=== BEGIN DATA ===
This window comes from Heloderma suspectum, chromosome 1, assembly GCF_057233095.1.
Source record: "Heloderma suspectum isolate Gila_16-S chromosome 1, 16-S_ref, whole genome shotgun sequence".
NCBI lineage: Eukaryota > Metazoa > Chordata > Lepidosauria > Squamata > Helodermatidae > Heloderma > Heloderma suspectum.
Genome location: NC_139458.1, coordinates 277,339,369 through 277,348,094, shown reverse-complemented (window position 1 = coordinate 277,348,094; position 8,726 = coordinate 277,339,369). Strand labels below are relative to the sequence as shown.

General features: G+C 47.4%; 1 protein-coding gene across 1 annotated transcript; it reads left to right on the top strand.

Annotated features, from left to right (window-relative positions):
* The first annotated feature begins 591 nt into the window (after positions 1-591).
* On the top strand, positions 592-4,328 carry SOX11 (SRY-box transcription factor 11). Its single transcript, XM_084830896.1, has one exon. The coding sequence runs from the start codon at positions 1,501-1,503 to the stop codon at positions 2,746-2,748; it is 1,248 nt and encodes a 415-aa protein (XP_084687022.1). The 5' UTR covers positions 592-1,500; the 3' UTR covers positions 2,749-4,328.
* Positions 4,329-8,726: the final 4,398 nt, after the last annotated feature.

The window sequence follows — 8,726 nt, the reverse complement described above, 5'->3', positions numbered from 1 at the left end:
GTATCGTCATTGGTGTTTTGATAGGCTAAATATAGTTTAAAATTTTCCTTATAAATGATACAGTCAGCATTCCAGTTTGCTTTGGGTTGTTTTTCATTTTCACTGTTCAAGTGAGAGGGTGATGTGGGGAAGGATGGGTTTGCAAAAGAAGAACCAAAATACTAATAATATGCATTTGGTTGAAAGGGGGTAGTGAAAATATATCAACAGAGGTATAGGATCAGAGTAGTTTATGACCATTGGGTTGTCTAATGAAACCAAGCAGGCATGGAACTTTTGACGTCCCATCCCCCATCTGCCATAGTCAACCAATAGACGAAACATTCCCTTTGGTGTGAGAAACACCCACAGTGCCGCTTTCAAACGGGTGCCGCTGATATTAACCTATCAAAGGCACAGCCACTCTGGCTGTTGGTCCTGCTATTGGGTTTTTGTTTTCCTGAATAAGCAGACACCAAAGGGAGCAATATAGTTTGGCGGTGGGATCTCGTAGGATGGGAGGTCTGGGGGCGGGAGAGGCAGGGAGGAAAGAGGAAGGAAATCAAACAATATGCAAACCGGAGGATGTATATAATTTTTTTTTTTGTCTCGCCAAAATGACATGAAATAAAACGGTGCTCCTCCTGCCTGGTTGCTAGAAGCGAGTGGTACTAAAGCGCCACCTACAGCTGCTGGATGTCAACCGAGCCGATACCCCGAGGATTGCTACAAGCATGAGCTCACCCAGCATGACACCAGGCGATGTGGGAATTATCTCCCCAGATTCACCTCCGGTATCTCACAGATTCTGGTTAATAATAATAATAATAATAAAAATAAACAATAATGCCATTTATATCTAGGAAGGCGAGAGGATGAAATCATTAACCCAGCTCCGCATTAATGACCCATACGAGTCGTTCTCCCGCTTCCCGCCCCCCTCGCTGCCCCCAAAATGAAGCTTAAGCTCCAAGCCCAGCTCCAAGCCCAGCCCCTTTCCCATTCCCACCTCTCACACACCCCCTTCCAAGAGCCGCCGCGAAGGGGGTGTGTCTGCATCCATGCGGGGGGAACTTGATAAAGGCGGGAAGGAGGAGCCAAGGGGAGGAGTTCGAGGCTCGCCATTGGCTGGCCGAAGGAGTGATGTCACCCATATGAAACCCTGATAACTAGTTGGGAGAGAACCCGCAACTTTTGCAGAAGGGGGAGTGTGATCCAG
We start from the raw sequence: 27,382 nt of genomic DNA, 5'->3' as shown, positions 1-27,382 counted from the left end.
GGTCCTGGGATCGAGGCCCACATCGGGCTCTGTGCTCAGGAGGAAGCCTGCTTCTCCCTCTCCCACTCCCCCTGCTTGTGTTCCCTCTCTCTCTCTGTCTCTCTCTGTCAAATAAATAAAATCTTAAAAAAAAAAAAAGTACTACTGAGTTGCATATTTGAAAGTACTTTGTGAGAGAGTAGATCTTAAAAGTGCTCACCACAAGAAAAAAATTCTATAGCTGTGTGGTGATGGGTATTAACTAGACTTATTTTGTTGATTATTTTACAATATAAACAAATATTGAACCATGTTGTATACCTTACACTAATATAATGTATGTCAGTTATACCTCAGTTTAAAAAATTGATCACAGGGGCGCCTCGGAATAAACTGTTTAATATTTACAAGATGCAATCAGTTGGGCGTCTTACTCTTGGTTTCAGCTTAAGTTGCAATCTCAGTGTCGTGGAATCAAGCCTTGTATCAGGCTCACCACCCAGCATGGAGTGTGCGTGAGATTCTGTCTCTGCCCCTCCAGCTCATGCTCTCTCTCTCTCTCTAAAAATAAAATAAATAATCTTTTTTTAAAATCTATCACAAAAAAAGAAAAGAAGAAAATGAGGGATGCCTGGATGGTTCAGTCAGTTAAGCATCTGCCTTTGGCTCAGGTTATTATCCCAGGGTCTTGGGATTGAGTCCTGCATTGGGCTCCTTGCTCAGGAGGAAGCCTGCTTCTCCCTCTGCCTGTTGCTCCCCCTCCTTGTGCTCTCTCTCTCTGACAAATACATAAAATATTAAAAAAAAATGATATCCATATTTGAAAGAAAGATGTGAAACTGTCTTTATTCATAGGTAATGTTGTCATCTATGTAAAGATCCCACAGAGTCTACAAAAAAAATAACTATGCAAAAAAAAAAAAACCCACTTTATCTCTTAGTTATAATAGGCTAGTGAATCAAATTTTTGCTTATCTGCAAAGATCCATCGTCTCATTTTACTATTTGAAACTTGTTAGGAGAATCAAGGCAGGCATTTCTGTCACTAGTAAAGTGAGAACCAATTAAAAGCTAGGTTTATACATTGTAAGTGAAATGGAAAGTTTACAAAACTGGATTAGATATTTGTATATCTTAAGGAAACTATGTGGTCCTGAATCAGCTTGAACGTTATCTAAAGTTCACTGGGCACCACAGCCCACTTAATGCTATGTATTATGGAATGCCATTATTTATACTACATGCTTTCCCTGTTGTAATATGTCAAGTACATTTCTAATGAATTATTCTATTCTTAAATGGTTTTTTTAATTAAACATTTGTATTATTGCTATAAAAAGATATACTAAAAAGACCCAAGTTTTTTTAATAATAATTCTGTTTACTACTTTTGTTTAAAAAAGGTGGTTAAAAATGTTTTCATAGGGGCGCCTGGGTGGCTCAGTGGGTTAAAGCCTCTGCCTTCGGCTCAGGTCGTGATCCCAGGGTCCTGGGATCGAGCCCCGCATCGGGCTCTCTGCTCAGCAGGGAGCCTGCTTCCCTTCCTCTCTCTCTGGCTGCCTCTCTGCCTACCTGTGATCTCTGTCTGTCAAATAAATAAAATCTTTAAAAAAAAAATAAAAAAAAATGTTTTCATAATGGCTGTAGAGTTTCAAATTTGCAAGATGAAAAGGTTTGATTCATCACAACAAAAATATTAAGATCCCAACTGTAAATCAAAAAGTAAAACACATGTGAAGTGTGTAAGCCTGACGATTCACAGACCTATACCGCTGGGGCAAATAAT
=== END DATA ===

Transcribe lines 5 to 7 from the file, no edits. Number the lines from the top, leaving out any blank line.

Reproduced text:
General features: G+C 47.4%; 1 protein-coding gene across 1 annotated transcript; it reads left to right on the top strand.

Annotated features, from left to right (window-relative positions):
* The first annotated feature begins 591 nt into the window (after positions 1-591).